We penned a piece last week describing how the Centers for Disease Control and Prevention (CDC) recommended single-use disposable items (i.e., plasticware: plastic cups, dishes, straws, and utensils) to all restaurants across the country for reopening.
It certainly seemed odd, and a little illogical, that, somehow, single-use food-service items would replace traditional restaurant ware, all because the government said it would limit the spread of COVID-19.
Maybe Gov. Gavin Newsom was right when he questioned surface transmission of the virus and blamed plastic and petrochemical manufacturers for “trying to influence CDC guidelines for reopening food establishments in their favor.”
If you’ve noticed, the use of plastics has increased during the pandemic, from restaurants to grocery stores, plastic is back in a very big way because the government says its more sanitary.
While COVID-19 seemingly survives on all surfaces, including plastic, plasticware at restaurants is no safer than ceramic dishware and metal utensils, which, by the way, are properly cleaned and sanitized.
So if that’s the case, there must be another reason why the CDC is pushing the use of plastics, using the pandemic as a cover, and the reason is simple, as Newsom said above: plastic and petrochemical manufacturers are influencing government guidelines.
Why would the government allow big oil to influence policy? Well, President Trump has been a cheerleader of the energy sector, pledging several months ago when crude prices crashed into negative territory for the first time in history to “never let the great U.S. Oil & Gas Industry down.”
The energy industry’s bet on a petrochemical boom to support future sales growth has proven disastrous as an already saturated plastic market was hit by a virus demand shock.
Domestic and international plastic prices have been in a several-year decline, even before the pandemic, which as of recent, forced Dow Inc to idle three US plants producing polyethylene, the base material for plastic bags and bottles.
“The petrochemicals world has been hit by a double whammy,” said Utpal Sheth, Executive Director, Chemical and Plastics Insights at data firm IHS Markit.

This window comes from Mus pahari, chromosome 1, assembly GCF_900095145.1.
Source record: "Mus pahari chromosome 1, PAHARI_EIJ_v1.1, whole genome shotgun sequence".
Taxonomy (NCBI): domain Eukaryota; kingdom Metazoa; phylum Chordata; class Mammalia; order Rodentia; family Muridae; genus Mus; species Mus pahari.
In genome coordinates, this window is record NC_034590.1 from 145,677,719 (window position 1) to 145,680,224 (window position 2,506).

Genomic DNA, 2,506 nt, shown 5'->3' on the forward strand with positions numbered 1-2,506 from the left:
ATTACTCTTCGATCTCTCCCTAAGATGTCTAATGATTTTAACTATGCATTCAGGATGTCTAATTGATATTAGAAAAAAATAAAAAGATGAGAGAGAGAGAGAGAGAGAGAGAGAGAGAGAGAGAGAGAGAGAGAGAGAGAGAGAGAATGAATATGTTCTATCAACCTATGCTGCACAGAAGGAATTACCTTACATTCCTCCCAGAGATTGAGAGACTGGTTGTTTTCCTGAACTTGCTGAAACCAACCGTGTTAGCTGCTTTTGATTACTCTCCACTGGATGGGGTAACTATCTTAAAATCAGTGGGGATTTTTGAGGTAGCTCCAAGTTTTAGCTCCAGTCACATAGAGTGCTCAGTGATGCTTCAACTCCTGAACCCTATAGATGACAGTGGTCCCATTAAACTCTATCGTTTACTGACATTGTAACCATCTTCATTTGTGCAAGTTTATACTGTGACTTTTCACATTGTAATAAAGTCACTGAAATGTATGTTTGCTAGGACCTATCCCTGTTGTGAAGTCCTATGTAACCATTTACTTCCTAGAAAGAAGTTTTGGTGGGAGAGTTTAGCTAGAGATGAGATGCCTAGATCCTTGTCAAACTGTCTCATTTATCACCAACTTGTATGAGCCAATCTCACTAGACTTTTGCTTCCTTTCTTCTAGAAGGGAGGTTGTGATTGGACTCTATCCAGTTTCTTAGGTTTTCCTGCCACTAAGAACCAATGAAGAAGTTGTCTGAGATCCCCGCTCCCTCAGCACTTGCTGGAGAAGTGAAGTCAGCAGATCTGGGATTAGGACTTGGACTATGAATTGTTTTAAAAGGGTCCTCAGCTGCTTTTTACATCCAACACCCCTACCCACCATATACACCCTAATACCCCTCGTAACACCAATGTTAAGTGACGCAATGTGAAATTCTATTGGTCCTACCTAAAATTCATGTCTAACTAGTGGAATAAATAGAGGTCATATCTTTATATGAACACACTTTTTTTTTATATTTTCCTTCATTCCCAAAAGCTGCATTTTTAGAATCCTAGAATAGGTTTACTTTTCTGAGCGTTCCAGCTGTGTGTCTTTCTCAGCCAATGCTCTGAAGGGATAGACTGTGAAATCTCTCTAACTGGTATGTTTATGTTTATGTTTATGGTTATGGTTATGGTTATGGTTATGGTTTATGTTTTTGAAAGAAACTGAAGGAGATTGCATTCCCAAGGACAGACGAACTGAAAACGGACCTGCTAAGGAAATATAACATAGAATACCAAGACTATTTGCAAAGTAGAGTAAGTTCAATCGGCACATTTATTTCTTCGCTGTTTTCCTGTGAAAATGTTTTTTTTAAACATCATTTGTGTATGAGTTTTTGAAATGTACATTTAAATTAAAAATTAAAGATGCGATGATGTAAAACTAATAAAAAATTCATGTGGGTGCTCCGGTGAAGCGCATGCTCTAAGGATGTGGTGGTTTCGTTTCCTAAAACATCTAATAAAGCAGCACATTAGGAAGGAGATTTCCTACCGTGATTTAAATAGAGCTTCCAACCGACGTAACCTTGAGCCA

“Capital investment has been slashed by all companies. This will delay the projects under construction and new projects,” Sheth said.
A Royal Dutch Shell’s plastics project in Pennsylvania, touted by President Trump last year, is facing severe oversupply conditions as plastic prices tumble.
“Even before the coronavirus outbreak, we were already expecting to see various petrochemical value chains … heading into an oversupply situation,” said Catherine Tan, principal analyst at Wood Mackenzie.
Despite the bearish outlook for the plastics industry (because there’s no V-shaped recovery in the global economy this year), the government’s recommendation for the entire restaurant industry to use plasticware to combat the virus certainly suggests big oil influenced the new guidelines. Further, it’s still debatable if wearing a mask can completely shield the wearer from COVID-19, but if you didn’t know — polypropylene is the main ingredient in surgical and 3M N95 masks.
The use of plastics for “personal protective equipment and takeaway food containers has boosted sales of some plastics, it is likely to be only a temporary spike,” Reuters notes. Still, weekly plastics prices in Houston are depressed:
Low Density Polyethylene Houston Weekly Prices (widely used for manufacturing containers, dispensing bottles, wash bottles, tubing, plastic parts for computer components, and molded laboratory equipment; Its most common use is in plastic bags)
Linear Low Density Polyethylene Houston Weekly Prices (widely used for high performance bags, cushioning films, tire separator films, industrial liners, elastic films, ice bags, bags for supplemental packaging and garbage bags)
As for the international prices of plastics, the downtrend was very well defined before the pandemic.
High Density Polyethylene Far East Asia Weekly Prices (widely used for the production of plastic bottles, corrosion-resistant piping, geomembranes and plastic lumber)
Polypropylene Far East Asia Weekly Prices (widely used for packaging for consumer products, plastic parts for various industries including the automotive industry, special devices like living hinges, and textiles)
Polypropylene Copolymer Far East Asia Weekly Prices (widely used for packaging, textiles, healthcare, pipes, automotive, and electrical applications)
What could be clear is that big oil is influencing government policies in a post-corona world to increase the use of plastics since the industry has been thrown into oversupplied conditions with plunging prices. Plastic use for automobiles and consumer goods declined way before the pandemic and crashed during lockdowns. So the industry had to find new ways to boost demand — hence, unleash an ingenious psychological operation, perhaps in conjunction with the government, of how plastics will save your life through using plasticware at restaurants and grocery stores and mask-wearing.